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Re: PPP

From: Kynn Bartlett <kynn-hwg@idyllmtn.com>
Date: Wed, 27 May 1998 23:25:51 -0700
Message-Id: <3.0.5.32.19980527232551.00b0d930@mail.idyllmtn.com>
To: Charles McCathieNevile <charlesn@sunrise.srl.rmit.edu.au>
Cc: WAI <w3c-wai-ig@w3.org>
At 03:40 p.m. 05/28/98 +1000, Charles McCathieNevile wrote:
>On Wed, 27 May 1998, Kynn Bartlett wrote:
>> Reason #1:
>> Technical implementation issues should not be decided at the
>> presidential/CEO level based on reasons of politics, in my 
>> opinion.
>CMcCN::
>Trained technical staff with expertise in the field is what the WAI 
>groups are.

Yes, but not everyone has access to the WAI groups.  The average
company cannot simply expect to have you or me at their beck
and call; I, for one, don't come _that_ cheaply, even for things
I believe in. :)

>> KB
>> Reason #2:
>> Those guidelines are in a state of flux.
>CMcCN::
>This is the real reason. Adherence to the Guidelines is a good first test 
>of a website, but does not actually guarantee Accessibility.

We are in agreement here.

>> KB:
>> Reason #3:
>> Our core audience doesn't have a browser that supports the WAI
>> guidelines.
>> Reason #4:
>> We make our material available in other formats besides the web,
>> thus we are in compliance with ADA without needing to do the work
>> you claim is required.
>> Reason #5: 
>> Following these guidelines will add half-again the time on to the
>> development of our web pages, and thus will increase by 50% the
>> expense of producing materials on the web for us.
>> Reason #6:
>> We have invested heavily in a particular web design tool which all
>> of our users are trained in and know how to operate; while it does
>> not produce the code you want it to, we are pleased with it and
>> are unwilling to spend the money to switch.
>> Reason #7:
>> We don't have the expertise needed to do this currently; thus we
>> would have to send our people out for training or hire contractors
>> to do this; we don't have the finances now to support what you
>> suggest, and can't justify the cost based on the projected benefits.

>None of these are actual reasons why William's idea is bad, just 
>arguments which will be produced in an attempt to stymie it.

Not a reason why it's _bad_, but a reason why it's unrealistic.
All of the above are very real business decisions, made for perfectly
legitimate reasons within some company, government, or other
organization by the people whose job it is to make those
decisions.

As much as you or I may want this to be a priority for everyone,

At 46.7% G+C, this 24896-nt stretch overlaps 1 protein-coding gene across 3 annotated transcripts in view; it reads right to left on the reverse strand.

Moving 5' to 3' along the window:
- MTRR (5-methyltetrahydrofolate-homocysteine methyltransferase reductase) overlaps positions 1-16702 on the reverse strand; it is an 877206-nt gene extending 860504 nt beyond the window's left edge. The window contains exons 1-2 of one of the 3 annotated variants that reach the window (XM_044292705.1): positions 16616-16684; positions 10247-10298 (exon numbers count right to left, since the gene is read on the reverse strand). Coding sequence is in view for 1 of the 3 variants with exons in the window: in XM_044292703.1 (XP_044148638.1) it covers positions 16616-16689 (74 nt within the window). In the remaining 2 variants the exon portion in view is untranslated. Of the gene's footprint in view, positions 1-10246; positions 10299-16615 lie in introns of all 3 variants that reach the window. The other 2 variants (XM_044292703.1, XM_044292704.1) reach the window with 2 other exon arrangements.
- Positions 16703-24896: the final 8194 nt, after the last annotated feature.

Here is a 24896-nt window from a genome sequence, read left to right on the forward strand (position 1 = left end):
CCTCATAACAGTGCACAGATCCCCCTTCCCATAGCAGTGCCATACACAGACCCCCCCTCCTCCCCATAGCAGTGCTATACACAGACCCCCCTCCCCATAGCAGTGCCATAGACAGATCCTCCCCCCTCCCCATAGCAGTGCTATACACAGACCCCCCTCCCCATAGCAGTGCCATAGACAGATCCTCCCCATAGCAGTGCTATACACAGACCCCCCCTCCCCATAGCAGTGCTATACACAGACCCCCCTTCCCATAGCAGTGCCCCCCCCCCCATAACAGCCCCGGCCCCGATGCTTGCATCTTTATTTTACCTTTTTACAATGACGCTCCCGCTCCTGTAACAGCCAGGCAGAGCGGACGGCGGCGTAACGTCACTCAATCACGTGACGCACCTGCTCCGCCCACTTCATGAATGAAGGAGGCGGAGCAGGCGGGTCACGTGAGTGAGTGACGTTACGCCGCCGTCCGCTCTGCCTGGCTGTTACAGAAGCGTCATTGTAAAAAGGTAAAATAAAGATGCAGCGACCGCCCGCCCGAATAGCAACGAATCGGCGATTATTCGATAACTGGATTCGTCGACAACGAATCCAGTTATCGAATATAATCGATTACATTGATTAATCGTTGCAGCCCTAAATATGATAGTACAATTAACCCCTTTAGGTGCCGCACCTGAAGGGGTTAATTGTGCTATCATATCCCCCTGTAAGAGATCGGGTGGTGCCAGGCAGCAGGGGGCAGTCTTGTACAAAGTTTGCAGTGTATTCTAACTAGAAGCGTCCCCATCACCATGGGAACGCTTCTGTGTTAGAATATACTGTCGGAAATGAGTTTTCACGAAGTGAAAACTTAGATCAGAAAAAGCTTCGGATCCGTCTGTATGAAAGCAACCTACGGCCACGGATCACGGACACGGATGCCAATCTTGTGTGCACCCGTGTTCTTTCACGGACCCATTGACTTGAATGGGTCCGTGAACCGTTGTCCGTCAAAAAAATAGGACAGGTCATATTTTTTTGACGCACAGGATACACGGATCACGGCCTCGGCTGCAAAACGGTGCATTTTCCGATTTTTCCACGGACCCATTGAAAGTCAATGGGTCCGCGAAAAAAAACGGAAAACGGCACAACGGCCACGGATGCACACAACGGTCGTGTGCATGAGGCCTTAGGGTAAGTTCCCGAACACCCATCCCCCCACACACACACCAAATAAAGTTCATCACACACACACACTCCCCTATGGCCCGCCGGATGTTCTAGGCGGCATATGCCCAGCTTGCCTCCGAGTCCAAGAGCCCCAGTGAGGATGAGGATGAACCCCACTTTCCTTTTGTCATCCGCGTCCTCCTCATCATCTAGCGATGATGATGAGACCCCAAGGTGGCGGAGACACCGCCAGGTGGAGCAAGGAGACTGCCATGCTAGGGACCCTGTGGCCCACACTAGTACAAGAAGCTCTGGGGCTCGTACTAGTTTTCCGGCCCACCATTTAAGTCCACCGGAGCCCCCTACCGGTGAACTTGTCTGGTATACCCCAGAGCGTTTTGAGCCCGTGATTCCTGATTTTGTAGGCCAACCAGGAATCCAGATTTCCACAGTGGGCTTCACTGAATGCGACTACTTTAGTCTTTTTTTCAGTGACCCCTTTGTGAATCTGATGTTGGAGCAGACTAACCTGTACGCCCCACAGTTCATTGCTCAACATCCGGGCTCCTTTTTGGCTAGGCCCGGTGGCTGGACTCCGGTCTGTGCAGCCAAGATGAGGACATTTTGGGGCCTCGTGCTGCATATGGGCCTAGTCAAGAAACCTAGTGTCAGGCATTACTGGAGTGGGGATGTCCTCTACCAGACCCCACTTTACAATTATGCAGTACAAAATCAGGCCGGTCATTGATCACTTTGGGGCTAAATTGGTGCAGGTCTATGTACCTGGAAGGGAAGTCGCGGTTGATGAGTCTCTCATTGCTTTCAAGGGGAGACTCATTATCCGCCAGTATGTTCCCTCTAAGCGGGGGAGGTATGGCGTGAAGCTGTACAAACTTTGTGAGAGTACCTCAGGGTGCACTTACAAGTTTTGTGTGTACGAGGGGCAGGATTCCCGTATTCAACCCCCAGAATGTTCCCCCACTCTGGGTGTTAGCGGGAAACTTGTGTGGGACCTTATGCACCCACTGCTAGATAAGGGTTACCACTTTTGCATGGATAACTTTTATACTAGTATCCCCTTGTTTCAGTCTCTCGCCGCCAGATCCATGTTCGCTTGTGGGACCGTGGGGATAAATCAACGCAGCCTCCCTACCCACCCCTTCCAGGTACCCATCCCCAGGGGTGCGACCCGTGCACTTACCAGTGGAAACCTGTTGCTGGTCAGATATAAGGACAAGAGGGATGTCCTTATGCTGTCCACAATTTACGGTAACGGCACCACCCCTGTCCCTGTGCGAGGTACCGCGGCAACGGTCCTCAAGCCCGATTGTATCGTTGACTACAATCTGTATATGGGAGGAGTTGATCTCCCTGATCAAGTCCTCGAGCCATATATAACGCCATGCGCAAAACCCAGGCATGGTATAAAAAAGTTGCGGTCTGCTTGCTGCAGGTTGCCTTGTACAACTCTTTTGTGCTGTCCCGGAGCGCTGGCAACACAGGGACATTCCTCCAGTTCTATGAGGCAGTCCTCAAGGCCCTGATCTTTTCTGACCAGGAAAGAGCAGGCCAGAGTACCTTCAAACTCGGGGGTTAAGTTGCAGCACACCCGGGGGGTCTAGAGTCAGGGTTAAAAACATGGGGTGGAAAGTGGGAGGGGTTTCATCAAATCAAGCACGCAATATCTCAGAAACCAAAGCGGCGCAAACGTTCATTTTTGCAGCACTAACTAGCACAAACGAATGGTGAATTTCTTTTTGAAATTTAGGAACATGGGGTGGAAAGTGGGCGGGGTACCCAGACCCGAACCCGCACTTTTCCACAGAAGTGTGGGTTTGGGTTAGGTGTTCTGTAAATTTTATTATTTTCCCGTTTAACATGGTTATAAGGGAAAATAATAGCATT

it simply _won't_ be the number one priority for most people.  They
have different goals, different objectives, and it is not the
place of a bunch of mostly-academic very smart web geeks working
with the W3C to make those business decisions for them.

>The answer CAN be as simple as somebody with authority saying 'make it 
>so' which will provide the impetus for accessibility to become a major 
>issue, ahead of the decision between animated flames and bouncing balls 
>as the best decoration for a page.

That's all it takes?  I doubt it.  It's one thing to expect
accessibility before bouncing balls; it's another to demand that
it be the HIGHEST priority, and to expect companies to value it
as much we do and invest a great deal of time and money into
making it so.

Question for you:  How many millions of dollars should the U.S.
government spend on this project, were Bill Clinton to simply
say "make it so"?  Do you have any idea?  How many man-hours (or
woman-hours!), training courses, new software, contractors, and
whatever else would have to be paid for?

You and I may be able to sit back and say "well, hey, it's worth
it, because accessibility is Good" -- but it's not our money (less
yours than mine, even, since I pay U.S. taxes :) ) -- and we're
not the ones who have to prioritize a budget.

So, I'm not saying the idea is a bad one in principle.  I'm all
for it, theoretically.  But practically and realistically, it
isn't nearly as easy as just finding the right World Leader to
make a speech and order people around; accessibility is not
free.  It will cost someone something to do.  If we're not the
ones paying the cost, I don't believe we have the right to decide
that the cost is worth it.

--
Kynn Bartlett <kynn@hwg.org>
Vice President, Marketing and Outreach, HTML Writers Guild
  http://www.hwg.org
Education & Outreach working group member, Web Accessibility Initiative
  http://www.w3.org/WAI/
Received on Thursday, 28 May 1998 02:18:51 GMT

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